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"Have you finished packing?"
"All done. Last night." Everything boxed, taped, stacked in a U-Haul, and ready to go. "But what if I have trouble sleeping out there? It’s so quiet. Maybe I’ll need a prescription or something."
"You haven’t had insomnia for a while."
"No, but I’m not going to be in my bed anymore. I mean, I will—but I won’t. It’s all going to be different. Or the same? I mean"—she takes a deep breath—"I’m going home."
A word that was supposed to evoke happy memories. Christmas. Reunions. Birthdays.
But today it just makes her feel desperate.
"Lots of people move back home, Toni."
She notices he said back home. Back in time. Back on the path of her life.
"But my father roams around all hours of the night. He makes a pot of espresso at midnight and then wonders why he can’t sleep. He’ll probably keep me up too."
"Let’s worry about that when it happens, okay?"
She sighs and goes back to staring at the framed poster on the far wall, an explosion of black and gray drips.
Dr. Weinberg picks up a chocolate-chip cookie from a plate on his desk. She brought him a dozen this morning wrapped in blue-checked tissue paper, stacked together and tied with white ribbons like a New Year’s Eve firecracker. He tells her again how delicious they are.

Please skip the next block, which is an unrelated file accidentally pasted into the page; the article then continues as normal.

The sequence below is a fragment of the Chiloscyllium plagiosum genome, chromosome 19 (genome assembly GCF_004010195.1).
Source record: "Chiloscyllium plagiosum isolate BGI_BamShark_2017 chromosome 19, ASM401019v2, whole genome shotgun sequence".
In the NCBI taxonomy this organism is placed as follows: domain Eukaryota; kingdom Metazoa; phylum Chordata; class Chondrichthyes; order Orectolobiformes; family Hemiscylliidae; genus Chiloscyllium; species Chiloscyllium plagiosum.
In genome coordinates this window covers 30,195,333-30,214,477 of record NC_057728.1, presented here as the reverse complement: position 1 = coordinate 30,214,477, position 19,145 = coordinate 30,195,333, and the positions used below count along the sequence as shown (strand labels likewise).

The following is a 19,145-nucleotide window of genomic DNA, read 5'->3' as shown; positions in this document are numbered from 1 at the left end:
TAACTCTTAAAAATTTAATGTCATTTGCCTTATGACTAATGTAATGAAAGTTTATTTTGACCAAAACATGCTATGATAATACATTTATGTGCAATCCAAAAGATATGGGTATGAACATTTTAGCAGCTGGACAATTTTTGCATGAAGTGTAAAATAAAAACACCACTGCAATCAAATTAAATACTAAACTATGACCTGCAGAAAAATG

"Thanks," she says. "Salt. That’s the secret. You always add a dash of salt, but I use extra. It enhances the sweetness. Really opens up the flavors." She starts to expound on the virtues of adding just the right amount of salt to recipes, how many different kinds of salt there are—rock, sea, kosher, fleur de sel—and how her grandmother’s salt and pepper shaker collection inspired her love of vintage dishes. She’s so lost in her reverie that when the doctor’s watch makes a little ping at the end of the hour, it actually surprises her.
Outside on the sidewalk, she buttons up her jean jacket and catches a glimpse of her reflection in the glass door. Chocolate brown eyes, wide mouth, long dark hair looking like it could’ve used a blow-dry this morning.
Why didn’t she dress up? Put on some makeup, at least.
Because the cookies were more important, that’s why.